The Double-Edged Sword of Cultures Time Delay
As consumers when we shop for our food we understand where it comes from and the process it took to get to the grocery store. It makes sense that if the produce was freshly harvested (especially if you shop at a farmer’s market), the fresh meat and vegetables we buy are, well, fresh. For dry or canned food, we understand it is not fresh and most of us don’t even think about when the food was produced. Still, we understand that it was produced at some point.
Why do we treat mainstream culture as if it is the former, as though it is freshly produced?
A painting may have been recently made, and there was a time, long ago, when musical albums took only weeks to record and a few months later they would be available at the music store. But today, especially when it comes to mainstream cultures such as films and TV series, these products take years to conceive, produce, put together, and be released. Oftentimes an additional year may pass between the completion of a film before it is released, mostly due to the cycle of seasons or release windows.
On June 10th, 2022, Matthew J. Peterson, founder of the American Mind and the New Founding, tweeted his experience of the newly released (May 27, 2022) Top Gun: Maverick (TG:M), and the range of replies to his tweets perfectly encapsulate the question above.
The apparent lack of overtly woke ideology in this film was hailed by many who replied that this was a sign of the decline of woke influence in Hollywood, that studio executives were finally getting back in touch with common sense, or that things were starting to move in that direction.
From the looks of it, and this is not the only example, these folks fell into a trap. They thought this piece of culture was somehow created yesterday, with the purpose to counter the current narrative.
Let me dispel this notion.
The development of TG:M started in 2010 when Paramount made offers to Tony Scott and Jerry Bruckheimer, the director, and producer of the first Top Gun movie. By 2012, the development was so advanced that Scott had a finished script in hand and began scouting locations with Cruise.
Unfortunately, Scott took his own life later that year, but the development went on as multiple writers contributed to the screenplay in the following years. Production began in May 2018, and principal photography was done in April 2019.
Knowing this, how can one believe this film is in any way a response to current events?
Mainstream culture is a time capsule
Films and television shows as mainstream culture have an overall gestation period of at least two years, and as previously mentioned, their release is often further delayed due to marketing considerations. So when you watch a newly-released film and you find it pushing woke ideology and its cultural claims and narratives, this wokeness is a reflection of the creator’s ideology, activist mindset and political outlook from 2-3 years ago. It is essentially “old woke”.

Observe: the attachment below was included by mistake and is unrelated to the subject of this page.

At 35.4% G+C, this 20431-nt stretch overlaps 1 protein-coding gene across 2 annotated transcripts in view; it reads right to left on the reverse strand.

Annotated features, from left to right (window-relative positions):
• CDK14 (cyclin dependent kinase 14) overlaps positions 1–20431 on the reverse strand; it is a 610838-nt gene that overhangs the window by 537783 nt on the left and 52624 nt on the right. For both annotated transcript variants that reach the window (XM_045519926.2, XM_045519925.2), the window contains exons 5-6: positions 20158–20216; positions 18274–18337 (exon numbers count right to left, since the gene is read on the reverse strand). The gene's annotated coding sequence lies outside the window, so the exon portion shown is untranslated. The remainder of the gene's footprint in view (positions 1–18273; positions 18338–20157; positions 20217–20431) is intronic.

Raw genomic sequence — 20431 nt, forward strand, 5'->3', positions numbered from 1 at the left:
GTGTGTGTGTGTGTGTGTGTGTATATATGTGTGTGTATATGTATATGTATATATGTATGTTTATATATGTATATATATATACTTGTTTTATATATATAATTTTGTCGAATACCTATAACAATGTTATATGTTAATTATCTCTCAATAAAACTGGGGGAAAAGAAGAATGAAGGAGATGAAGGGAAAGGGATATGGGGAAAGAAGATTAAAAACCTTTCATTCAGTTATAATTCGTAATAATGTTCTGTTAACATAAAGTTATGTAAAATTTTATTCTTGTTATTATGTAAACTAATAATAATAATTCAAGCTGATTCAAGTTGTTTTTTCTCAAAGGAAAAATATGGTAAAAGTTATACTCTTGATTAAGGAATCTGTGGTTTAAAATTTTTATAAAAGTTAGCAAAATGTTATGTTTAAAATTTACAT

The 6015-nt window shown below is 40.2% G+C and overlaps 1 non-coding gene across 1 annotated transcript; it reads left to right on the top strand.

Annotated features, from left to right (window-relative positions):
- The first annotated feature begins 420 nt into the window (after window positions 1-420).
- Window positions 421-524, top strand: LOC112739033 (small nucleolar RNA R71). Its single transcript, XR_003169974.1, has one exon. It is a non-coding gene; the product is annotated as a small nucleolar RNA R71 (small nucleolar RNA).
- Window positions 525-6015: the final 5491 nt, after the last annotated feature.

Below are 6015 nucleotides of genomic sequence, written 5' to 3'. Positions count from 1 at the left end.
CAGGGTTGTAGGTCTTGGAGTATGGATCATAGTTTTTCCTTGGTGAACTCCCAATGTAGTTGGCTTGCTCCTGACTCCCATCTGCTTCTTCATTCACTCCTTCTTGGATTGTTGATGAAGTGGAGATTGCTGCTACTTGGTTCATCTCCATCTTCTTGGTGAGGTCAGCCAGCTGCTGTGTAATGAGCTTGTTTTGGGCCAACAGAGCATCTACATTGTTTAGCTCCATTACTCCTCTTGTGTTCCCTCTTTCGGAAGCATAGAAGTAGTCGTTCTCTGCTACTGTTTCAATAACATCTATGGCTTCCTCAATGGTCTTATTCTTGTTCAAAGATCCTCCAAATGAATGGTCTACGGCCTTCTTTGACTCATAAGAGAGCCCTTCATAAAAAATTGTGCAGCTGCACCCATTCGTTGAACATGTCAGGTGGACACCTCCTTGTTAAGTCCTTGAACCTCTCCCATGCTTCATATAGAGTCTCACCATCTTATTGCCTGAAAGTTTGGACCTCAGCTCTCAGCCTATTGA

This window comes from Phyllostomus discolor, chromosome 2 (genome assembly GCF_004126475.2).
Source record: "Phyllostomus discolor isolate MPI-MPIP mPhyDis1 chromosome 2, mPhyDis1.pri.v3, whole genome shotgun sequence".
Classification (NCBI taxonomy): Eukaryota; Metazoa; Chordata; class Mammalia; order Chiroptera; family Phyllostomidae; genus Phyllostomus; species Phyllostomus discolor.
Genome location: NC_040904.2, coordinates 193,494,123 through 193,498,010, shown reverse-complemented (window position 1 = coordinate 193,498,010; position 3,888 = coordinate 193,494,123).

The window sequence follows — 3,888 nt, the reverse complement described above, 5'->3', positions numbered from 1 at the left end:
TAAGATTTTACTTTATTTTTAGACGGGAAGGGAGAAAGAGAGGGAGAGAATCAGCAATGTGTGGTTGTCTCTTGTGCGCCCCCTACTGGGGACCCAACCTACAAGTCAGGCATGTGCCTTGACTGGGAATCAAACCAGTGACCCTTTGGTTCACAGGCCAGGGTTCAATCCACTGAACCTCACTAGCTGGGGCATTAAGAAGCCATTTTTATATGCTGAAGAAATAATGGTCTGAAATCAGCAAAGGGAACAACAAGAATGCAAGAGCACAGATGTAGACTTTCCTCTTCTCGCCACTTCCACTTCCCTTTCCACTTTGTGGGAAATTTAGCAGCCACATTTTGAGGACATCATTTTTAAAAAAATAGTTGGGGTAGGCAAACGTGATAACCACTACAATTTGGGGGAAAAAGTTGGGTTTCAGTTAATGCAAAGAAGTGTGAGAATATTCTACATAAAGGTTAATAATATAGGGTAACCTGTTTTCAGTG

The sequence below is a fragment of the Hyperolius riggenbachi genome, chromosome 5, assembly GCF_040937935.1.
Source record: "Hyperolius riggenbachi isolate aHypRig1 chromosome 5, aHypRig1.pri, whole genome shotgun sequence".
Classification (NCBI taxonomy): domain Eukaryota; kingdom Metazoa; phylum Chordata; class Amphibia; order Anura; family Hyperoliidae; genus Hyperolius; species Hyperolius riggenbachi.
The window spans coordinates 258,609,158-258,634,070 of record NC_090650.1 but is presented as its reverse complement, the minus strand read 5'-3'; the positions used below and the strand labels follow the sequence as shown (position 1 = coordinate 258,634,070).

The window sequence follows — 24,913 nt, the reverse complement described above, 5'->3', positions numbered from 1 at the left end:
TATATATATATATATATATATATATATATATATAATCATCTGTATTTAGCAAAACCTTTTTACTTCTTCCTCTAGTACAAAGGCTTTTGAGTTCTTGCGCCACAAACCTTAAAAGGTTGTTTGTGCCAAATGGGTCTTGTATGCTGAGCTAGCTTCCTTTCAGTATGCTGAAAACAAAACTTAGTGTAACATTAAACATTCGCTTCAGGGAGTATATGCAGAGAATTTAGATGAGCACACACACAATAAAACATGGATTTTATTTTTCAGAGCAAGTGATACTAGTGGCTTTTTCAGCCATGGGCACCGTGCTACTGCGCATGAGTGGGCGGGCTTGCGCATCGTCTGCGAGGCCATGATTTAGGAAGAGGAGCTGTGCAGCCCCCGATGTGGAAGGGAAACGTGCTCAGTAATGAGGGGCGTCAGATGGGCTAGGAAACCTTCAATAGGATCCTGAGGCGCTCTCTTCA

Thus, mainstream cultural items are ideological time-capsules, where creators and artists pour in their hopes and dreams into their work, knowing full well they will have an impact a few years down the road.
Take for instance the show Upload, which was released on Amazon Prime on May 1, 2020. The show was ordered by Amazon in 2017, green lit in January 2018, and production took place in the Spring of 2019. Right into the introduction of the first episode we see this shot:
Perhaps this poster was a last minute idea from the production designer, or perhaps it was baked in the script, who knows. Think about this shot, the show is set in 2033, and this poster commemorates a past election, and yet, it was conceived in 2018, two years before the show aired.
Since it aired in May 2020 and Harris became VP the following November, this is quite the prediction, not to mention this ticket can happen in 2024. Assuming this poster had an impact on the 2020 election is far-fetched, but the synchronicity is astonishing regardless, and a clear testament of the creators political and ideological leanings.
A few Tweeters who replied to Matthew’s Peterson’s post about the new Top Gun movie, mentioned the pristine diversity in the cast of TG:M, as if all the boxes were checked. That checklist may have been created and used as far back as 2017, when casting occurred. Perhaps TG:M is not overtly woke on screen, but it appears that Paramount injected their DEI framework (Diversity, Equity, and Inclusion) into the process from the get-go.
The double-edged power of time delay